But all that history, all those 3500 years came to an end on the night of Jan. 16, 2012 when 26 year-old Sara Barnes set the tree on fire while smoking crack. She had climbed inside a hollow part of the tree and then started a fire so she could see better. The Senator caught fire and burned for several hours. Barnes took photos of the burning tree and later showed friends, telling them she couldn’t believe she had destroyed a tree older than Jesus (according to newspaper and TV reports at the time of her arrest).  She didn’t call anyone to report the fire. Her trial is still pending.

Now several Florida artisans have been given parts of the tree to turn into art. (See associated page for Bob Hughes.)

A clone of The Senator aptly named The Phoenix has been planted near the playground in the park. And a mere 40 feet away from where The Senator stood is another big pond cypress, Lady Liberty. She is not quite as big, standing 89 feet high and 10 feet in diameter, and not as old, estimated at having reached 2000 years but she is still very impressive and among the top 20 oldest individual trees in the world.

Taxodium ascendens, also known as Pond Cypress, is a deciduous conifer of the genus Taxodium, native to North America. Many botanists treat it as a variety of Bald Cypress, Taxodium distichum (as T. distichum var. imbricarium) rather than as a distinct species, but it differs in ecology, occurring mainly in still blackwater rivers, ponds and swamps without silt-rich flood deposits. It predominates in cypress dome habitats.

 

“If a man has committed a sin worthy of death and he is put to death, and you hang him on a tree, 23his corpse shall not hang all night on the tree, but you shall surely bury him on the same day (for he who is hanged is accursed of God), so that you do not defile your land which the LORD your God gives you as an inheritance.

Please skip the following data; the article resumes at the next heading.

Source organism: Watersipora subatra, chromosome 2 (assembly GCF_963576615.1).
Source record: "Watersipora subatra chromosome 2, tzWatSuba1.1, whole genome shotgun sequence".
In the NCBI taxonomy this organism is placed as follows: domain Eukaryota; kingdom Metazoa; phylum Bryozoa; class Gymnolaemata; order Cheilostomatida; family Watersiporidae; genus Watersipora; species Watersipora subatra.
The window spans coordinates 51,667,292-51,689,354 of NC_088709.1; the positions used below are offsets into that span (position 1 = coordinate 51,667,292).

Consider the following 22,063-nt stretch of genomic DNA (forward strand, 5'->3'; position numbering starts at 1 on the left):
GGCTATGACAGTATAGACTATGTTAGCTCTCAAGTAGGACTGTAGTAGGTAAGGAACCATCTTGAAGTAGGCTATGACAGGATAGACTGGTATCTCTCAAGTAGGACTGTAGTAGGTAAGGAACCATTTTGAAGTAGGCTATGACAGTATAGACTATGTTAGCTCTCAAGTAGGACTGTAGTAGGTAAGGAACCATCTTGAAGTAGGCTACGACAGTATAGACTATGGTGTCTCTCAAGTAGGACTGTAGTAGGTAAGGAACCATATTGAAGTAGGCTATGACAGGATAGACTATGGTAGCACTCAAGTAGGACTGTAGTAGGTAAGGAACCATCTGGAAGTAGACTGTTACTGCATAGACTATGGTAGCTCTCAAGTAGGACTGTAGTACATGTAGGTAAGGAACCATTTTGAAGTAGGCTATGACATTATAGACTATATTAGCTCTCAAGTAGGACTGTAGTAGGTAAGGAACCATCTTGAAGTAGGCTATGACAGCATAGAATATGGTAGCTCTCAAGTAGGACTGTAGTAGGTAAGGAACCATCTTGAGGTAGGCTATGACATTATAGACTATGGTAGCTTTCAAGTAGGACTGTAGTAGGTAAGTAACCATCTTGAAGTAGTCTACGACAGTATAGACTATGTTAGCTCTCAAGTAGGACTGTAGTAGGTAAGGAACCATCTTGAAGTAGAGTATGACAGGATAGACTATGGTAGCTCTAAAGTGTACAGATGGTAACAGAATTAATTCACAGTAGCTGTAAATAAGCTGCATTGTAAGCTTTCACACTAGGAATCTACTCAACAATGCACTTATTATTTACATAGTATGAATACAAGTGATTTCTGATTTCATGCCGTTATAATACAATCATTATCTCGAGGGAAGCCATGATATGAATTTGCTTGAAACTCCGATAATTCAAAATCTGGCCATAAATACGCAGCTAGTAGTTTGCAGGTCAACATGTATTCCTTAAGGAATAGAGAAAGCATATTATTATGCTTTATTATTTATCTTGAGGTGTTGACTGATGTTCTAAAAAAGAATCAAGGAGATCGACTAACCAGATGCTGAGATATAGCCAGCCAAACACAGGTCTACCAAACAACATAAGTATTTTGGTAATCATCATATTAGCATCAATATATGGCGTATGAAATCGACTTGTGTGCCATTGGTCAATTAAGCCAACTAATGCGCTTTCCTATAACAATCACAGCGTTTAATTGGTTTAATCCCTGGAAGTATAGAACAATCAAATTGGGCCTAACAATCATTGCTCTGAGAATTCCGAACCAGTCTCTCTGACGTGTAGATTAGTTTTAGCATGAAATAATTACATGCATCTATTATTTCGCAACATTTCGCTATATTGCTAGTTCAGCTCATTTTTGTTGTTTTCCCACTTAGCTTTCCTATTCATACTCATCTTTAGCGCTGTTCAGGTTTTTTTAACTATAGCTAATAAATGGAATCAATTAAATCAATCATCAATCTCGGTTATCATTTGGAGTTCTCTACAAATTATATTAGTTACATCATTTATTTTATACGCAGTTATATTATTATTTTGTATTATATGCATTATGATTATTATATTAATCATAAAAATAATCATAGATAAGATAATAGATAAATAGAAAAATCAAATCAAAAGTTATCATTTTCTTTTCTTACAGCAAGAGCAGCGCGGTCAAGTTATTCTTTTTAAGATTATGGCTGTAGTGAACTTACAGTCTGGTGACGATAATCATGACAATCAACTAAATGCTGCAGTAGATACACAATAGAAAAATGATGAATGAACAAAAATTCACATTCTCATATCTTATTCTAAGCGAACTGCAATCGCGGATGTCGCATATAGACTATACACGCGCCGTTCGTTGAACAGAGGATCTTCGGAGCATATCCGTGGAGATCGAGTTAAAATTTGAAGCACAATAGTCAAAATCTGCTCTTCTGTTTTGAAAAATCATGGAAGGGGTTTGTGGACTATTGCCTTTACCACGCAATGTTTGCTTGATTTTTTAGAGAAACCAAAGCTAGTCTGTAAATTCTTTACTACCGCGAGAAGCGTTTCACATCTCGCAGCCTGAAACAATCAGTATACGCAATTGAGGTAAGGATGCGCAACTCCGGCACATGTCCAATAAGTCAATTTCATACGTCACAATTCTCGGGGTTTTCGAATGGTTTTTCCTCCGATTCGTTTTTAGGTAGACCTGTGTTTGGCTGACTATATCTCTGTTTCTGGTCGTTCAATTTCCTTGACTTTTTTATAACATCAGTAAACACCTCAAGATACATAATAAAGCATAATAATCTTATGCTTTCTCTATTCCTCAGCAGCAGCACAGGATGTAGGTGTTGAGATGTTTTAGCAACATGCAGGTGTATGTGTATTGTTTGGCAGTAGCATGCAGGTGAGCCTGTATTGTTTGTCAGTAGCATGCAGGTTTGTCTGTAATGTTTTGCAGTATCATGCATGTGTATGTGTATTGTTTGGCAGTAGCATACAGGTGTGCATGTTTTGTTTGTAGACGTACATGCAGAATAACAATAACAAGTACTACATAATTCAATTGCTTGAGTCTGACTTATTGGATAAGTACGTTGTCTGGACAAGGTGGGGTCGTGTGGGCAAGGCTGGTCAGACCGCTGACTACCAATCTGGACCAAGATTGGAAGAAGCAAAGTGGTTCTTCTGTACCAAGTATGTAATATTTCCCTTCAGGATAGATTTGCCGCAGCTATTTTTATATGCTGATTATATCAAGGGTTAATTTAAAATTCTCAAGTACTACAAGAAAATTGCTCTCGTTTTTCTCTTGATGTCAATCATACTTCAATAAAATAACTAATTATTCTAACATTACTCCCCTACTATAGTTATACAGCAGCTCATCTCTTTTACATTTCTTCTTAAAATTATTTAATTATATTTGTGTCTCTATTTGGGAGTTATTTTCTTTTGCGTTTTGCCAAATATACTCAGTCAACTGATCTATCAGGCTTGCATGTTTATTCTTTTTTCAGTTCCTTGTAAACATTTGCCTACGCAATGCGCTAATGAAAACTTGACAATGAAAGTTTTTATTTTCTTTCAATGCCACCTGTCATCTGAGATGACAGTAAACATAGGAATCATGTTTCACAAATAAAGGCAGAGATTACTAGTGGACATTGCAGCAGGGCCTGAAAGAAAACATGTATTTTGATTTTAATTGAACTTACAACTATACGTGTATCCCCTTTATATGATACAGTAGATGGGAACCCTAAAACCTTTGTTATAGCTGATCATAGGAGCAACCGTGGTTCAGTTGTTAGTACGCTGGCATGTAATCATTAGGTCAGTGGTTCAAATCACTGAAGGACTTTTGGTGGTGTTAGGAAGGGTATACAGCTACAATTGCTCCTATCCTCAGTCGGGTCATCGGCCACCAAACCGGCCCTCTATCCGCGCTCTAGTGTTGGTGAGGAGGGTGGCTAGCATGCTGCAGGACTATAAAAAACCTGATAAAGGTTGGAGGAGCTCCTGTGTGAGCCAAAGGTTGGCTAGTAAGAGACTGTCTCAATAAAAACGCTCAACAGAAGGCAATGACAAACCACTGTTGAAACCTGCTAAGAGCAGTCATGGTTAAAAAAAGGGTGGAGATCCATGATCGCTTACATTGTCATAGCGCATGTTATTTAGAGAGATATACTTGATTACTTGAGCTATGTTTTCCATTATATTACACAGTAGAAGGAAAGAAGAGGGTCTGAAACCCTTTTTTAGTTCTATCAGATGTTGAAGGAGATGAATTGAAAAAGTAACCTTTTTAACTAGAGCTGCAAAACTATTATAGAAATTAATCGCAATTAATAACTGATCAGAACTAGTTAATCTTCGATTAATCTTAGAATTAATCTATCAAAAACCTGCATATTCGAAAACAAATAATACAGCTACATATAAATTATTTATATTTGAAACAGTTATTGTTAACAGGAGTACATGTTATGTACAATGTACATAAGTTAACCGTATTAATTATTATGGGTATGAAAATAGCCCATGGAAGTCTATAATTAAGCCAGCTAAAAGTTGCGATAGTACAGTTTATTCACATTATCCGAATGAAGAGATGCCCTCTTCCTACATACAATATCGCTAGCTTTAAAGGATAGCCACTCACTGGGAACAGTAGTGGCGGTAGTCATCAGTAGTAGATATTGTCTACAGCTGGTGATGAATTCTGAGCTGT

A cypress dome is a type of swamp, typically dominated by pond cypress (Taxodium ascendens). The trees at the center of the swamp grow higher than the trees at the edge, which forms a dome-like shape of treetops when viewed from a distance. Cypress domes form in flatland depressions in the Gulf coastal plain and southern Atlantic coastal plain, in the states of Georgia, Florida, Alabama, Mississippi, and Louisiana.[1][2][3][4]

Cypress domes form when pond cypress grow in shallow standing water. The ground level in the center of the dome may be several inches to a few feet lower than at the edge of the dome, but tree growth is more vigorous at the center of the dome. Thus, the treetops are higher at the center than at the edge of the dome.[5][

https://www.youtube.com/watch?v=jzYnh48S644

The Black Seminoles are Black Indians associated with the Seminole people in Florida and Oklahoma. They are the descendants of free blacks and escaped slavesmaroons – who allied with Seminole groups in Spanish Florida. Historically the Black Seminoles lived in distinct bands; some were slaves of particular Seminole leaders, but they experienced more freedom than in white society, including the right to bear arms.

Today, Black Seminole descendants live primarily in rural communities within the reservation of the Seminole Nation of Oklahoma; its two Freedmen’s bands are represented on the General Council of the Nation. Other centers are in Florida, Texas, the Bahamas and Northern Mexico. Since the 1930s, the Seminole Freedmen have struggled with cycles of exclusion from the Seminole Tribe of Oklahoma.[1] In 1990, the tribe received the majority of a $46 million judgment trust by the United States, for seizure of lands in Florida in 1823, and the Freedmen have worked to gain a share of it. In 2004 the US Supreme Court ruled the Seminole Freedmen could not bring suit without the Seminole Nation of Oklahoma, which refused to join it on the claim issue. In 2000 the Seminole Nation voted to restrict membership to those who could prove descent from a Seminole Indian on the Dawes Rolls of the early 20th century, which excluded about 1200 Freedmen previously included as members.

 

About Royal Rosamond Press

I am an artist, a writer, and a theologian.
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1 Response to Genesis Dome and the Enidu Tree

  1. Reblogged this on rosamondpress and commented:

    Jim Channon unfriended me. He capitulated.